Vancouver Child’s Views Wishes Best Interests lawyers deal with cases where the court must consider how to obtain and what weight should be given to a child’s views or wishes. In past decades it was thought the best approach was to keep children insulated from the entire separation process. However, over time a number of psychological studies indicated in many cases children expressed a wish to be involved in their own child custody dispute.
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Over time, courts across the world started to involve children more in cases involving parenting time and where and whom they wish to spend time. In BC and Alberta, courts are required to consider a child’s views unless it would be inappropriate to do so. Considering a child’s wishes doesn’t mean a child is given the power to decide their future. How a child participates or if they participate at all in a parenting time and responsibly dispute
Indeed, many decisions cite the principle that giving the child this tremendous responsibility, or even demanding that they participate by stating their wishes about which parent they wish to live with, can be damaging in some cases.
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In this week’s BC Court of Appeal decision of Fox, the issue of Vancouver Child’s Views Wishes Best Interests was canvassed in an appeal by the child’s father. The father complained a judge failed to take the child’s wishes into account on the unusual issue of how the parents should resolve disputes over child parenting.
His appeal was dismissed and the Court discussed why the trial judge appropriately did not involve the wishes of a 14-year-old child on a scheme for resolving parenting disagreements involving the child.
 Turning to the first ground of appeal, s. 37(1) of the FLA provides that in making an order respecting guardianship and parenting arrangements, the court must consider only the best interests of the child. Section 37(2) requires that a court consider a number of factors in determining the best interests of the child. This includes the child’s views unless it would be inappropriate to consider them: FLA, s. 37(2)(b).
 For ease of reference, I set out s. 37 of the FLA:
37(1) In making an agreement or order under this Part respecting guardianship, parenting arrangements or contact with a child, the parties and the court must consider the best interests of the child only.
(2) To determine what is in the best interests of a child, all of the child’s needs and circumstances must be considered, including the following:
(a) the child’s health and emotional well-being;
(b) the child’s views, unless it would be inappropriate to consider them;
 Here, the judge correctly directed her mind to s. 37(2) of the FLA at para. 54 of her reasons.
 This is unlike a case where an older child’s views are canvassed as to actual parenting arrangements. What the Father suggested is that the court canvass the child’s views as to how the Father and Mother should resolve their disputes.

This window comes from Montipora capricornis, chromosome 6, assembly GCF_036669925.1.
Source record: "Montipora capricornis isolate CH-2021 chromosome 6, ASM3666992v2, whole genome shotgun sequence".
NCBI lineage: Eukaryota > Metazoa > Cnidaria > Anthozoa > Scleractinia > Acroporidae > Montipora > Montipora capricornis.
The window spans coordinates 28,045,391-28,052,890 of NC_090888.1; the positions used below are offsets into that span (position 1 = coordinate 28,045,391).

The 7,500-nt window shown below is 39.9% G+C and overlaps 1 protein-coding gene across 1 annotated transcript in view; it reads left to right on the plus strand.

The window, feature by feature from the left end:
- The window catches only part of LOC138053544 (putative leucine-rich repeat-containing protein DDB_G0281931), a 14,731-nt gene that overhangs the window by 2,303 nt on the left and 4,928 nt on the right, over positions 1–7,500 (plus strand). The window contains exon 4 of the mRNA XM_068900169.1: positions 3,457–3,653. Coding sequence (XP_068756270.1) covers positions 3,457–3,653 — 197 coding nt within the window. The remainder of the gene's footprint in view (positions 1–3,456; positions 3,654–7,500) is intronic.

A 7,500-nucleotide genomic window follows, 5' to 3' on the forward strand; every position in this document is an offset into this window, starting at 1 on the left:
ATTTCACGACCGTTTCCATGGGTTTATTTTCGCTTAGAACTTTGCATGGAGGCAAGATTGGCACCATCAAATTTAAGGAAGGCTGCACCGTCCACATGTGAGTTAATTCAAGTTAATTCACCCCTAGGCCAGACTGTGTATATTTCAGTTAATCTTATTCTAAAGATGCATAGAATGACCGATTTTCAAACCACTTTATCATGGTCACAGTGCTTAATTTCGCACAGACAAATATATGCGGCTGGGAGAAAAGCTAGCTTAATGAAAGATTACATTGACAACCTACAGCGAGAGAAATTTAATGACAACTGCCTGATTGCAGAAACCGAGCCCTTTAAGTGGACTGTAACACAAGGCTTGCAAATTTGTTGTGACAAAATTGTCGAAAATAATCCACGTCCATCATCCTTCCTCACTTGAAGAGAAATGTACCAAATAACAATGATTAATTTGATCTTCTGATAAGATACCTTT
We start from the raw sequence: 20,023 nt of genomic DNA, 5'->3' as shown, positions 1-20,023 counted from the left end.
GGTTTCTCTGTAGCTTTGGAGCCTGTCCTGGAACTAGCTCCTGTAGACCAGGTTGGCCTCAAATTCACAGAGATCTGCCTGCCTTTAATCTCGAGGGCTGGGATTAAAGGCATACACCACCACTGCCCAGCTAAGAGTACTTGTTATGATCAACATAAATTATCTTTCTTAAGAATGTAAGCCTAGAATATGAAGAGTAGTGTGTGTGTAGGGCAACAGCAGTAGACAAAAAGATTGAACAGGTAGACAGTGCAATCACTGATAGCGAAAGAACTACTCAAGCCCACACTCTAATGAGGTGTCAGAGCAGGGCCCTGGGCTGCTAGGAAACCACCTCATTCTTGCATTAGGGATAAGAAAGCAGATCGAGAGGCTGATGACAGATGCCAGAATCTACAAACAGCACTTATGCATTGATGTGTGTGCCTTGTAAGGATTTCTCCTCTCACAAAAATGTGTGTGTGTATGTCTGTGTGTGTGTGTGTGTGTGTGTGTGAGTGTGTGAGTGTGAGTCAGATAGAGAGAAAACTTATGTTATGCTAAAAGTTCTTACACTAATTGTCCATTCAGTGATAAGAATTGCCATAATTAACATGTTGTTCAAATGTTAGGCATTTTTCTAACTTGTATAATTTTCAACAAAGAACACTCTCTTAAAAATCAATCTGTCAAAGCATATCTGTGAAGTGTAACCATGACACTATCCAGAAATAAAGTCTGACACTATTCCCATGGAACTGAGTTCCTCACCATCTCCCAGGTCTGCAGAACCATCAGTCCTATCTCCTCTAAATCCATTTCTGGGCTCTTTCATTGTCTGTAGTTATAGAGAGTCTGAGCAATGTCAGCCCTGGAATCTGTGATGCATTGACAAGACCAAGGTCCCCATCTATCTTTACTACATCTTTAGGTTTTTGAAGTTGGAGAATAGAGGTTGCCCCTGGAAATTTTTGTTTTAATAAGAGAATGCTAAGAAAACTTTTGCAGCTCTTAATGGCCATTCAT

The judge held that it was inappropriate to involve the child in the determination as to the decision-making process in relation to himself. She noted, at para. 55 of her reasons, that it would bring him into the dispute and put him in an impossible position of having to choose between his parents’ opposing views.
 Generally speaking, the prevailing wisdom is that parents should not involve a child in the parents’ disputes about what is best for the child. This is because it is highly stressful for the child and divides the child’s loyalties. It can also be a tool by which one parent tries to alienate the child from the other parent.
Vancouver Child’s Views Wishes Best Interests – How To Obtain Child’s Views
 Sometimes, it may be appropriate for a neutral person to obtain an older child’s views on some of the living arrangements. However, that is a different matter than the issue in this case.
 The FLA provides various ways for a court to obtain the views of a child, including: in s. 202 allowing for the receipt of hearsay evidence; in s. 203 appointing a lawyer to represent the child’s interests; and in s. 211 for the appointment of a trained independent person to assess the child’s views or needs and prepare a report for the court. The Father sought no orders under any of these sections in his application response.
 In this case, even though the child was 14, he had serious learning difficulties. In my view, it would have required quite specific, exceptional evidence to lead the judge to conclude that the child should have been involved in his parents’ disputes or offered opinions as to how those disputes should be resolved. It would have required similar evidence to establish that his views would be entitled to any weight. No such evidence was before the judge.
 I see no basis for concluding that the judge made a palpable and overriding error in reaching this conclusion.
Vancouver Child’s Views Wishes Best Interests
Vancouver Child’s Views Wishes Best Interests cases are stressful and complex.